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OFAC reaches $4.1 million settlement with holding company to resolve Iranian Transactions and Sanctions Regulations violations

Financial Crimes OFAC Settlement Enforcement Of Interest to Non-US Persons

Financial Crimes

On October 20, the U.S. Treasury Department’s Office of Foreign Assets Control (OFAC) announced a more than $4.1 million settlement with a Nebraska-based multinational conglomerate holding company to resolve 144 apparent violations of the Iranian Transactions and Sanctions Regulations engaged in by its indirectly wholly owned Turkish subsidiary. According to OFAC’s web notice, the Turkish subsidiary, in violation of the company’s compliance policies, allegedly sold goods to two third-party Turkish distributors knowing that the goods “would be shipped to a distributor in Iran for resale to Iranian end-users, including several entities later identified as meeting the definition of the Government of Iran.” The Turkish subsidiary also purchased goods manufactured by other company subsidiaries, and allegedly took measures “to obfuscate its dealings with Iran” and conceal these activities from the company. Employees of certain other company subsidiaries also allegedly received communications revealing that these orders may have been intended for Iranian end users; however only one of these subsidiaries warned the Turkish subsidiary that such transactions were prohibited.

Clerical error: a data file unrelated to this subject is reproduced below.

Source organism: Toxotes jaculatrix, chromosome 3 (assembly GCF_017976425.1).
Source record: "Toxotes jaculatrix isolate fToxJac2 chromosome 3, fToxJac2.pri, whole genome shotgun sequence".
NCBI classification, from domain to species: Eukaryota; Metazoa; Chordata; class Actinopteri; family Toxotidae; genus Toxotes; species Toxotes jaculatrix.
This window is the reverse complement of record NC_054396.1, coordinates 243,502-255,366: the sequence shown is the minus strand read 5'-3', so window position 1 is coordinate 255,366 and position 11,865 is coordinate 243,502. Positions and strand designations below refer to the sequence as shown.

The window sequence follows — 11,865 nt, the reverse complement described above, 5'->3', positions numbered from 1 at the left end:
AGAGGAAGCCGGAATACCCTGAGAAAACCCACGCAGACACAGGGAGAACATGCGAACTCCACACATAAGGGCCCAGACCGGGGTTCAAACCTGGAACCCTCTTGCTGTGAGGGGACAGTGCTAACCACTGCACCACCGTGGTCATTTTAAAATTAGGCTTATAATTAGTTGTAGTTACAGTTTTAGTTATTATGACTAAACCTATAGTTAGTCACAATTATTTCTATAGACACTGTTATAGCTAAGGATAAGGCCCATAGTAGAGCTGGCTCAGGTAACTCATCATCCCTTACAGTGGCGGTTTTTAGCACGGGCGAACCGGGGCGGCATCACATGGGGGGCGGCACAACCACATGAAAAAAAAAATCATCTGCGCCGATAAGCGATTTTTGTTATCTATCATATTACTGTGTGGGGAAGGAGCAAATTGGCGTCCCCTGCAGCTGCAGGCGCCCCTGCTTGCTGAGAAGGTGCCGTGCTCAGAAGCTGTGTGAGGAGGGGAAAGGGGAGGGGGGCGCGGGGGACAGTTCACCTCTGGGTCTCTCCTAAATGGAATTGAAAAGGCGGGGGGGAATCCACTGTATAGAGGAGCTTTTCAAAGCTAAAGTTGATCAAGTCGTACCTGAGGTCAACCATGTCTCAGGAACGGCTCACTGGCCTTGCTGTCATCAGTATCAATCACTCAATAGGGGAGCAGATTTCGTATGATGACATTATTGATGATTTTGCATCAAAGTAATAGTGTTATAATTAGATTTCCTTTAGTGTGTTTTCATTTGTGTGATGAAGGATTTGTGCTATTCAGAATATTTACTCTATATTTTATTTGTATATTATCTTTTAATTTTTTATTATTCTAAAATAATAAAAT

In arriving at the settlement amount, OFAC considered various aggravating factors, including that (i) the Turkish subsidiary’s management “willfully engaged” in prohibited transactions, and certain senior management “intentionally concealed its dealings with Iran”; (ii) certain company subsidiaries had knowledge, or reason to know, that some of the products sent to the Turkish subsidiary were intended for Iran; and (iii) the Turkish subsidiary “demonstrated a pattern of conduct by knowingly engaging in prohibited dealings for approximately three years.”

OFAC also considered various mitigating factors, such as (i) the company voluntarily self-disclosed the apparent violations, and cooperated with the investigation; (ii) the company and its subsidiaries and affiliates signed a tolling agreement; and (iii) the company has undertaken remedial measures, including enhancing its compliance procedures for foreign subsidiaries, to minimize the risk of similar violations from occurring in the future.

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